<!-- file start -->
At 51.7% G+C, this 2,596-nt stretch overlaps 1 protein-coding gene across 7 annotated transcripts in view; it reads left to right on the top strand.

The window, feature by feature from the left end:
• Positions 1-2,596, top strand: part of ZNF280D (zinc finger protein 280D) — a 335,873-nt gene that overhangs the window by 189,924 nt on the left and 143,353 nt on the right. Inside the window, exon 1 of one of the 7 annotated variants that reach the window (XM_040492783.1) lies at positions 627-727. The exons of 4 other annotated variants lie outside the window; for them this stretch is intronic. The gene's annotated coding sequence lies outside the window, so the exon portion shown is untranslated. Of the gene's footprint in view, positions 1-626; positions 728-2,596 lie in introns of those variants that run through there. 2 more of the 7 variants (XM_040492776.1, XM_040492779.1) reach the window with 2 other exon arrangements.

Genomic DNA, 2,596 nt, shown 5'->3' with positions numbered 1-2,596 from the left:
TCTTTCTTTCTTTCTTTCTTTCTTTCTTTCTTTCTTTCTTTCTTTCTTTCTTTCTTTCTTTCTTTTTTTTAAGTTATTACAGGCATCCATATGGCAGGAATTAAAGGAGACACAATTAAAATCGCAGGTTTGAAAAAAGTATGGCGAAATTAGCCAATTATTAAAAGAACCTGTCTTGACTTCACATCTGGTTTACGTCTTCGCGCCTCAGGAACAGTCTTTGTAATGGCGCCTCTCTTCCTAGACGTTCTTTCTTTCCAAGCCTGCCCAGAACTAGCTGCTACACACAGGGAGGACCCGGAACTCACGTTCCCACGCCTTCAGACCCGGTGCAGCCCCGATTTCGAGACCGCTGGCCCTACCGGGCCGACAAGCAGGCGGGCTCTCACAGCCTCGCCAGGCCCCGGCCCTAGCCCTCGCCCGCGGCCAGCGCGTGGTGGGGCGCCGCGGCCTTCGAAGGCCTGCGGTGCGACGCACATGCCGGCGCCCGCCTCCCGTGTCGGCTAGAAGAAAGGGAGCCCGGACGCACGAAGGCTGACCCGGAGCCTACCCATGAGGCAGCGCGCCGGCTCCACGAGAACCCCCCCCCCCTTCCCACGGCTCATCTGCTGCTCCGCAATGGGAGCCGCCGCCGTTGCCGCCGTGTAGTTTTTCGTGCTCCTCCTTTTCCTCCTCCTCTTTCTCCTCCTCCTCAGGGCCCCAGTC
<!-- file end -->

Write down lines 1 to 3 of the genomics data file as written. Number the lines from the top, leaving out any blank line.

At 51.7% G+C, this 2,596-nt stretch overlaps 1 protein-coding gene across 7 annotated transcripts in view; it reads left to right on the top strand.

The window, feature by feature from the left end:
• Positions 1-2,596, top strand: part of ZNF280D (zinc finger protein 280D) — a 335,873-nt gene that overhangs the window by 189,924 nt on the left and 143,353 nt on the right. Inside the window, exon 1 of one of the 7 annotated variants that reach the window (XM_040492783.1) lies at positions 627-727. The exons of 4 other annotated variants lie outside the window; for them this stretch is intronic. The gene's annotated coding sequence lies outside the window, so the exon portion shown is untranslated. Of the gene's footprint in view, positions 1-626; positions 728-2,596 lie in introns of those variants that run through there. 2 more of the 7 variants (XM_040492776.1, XM_040492779.1) reach the window with 2 other exon arrangements.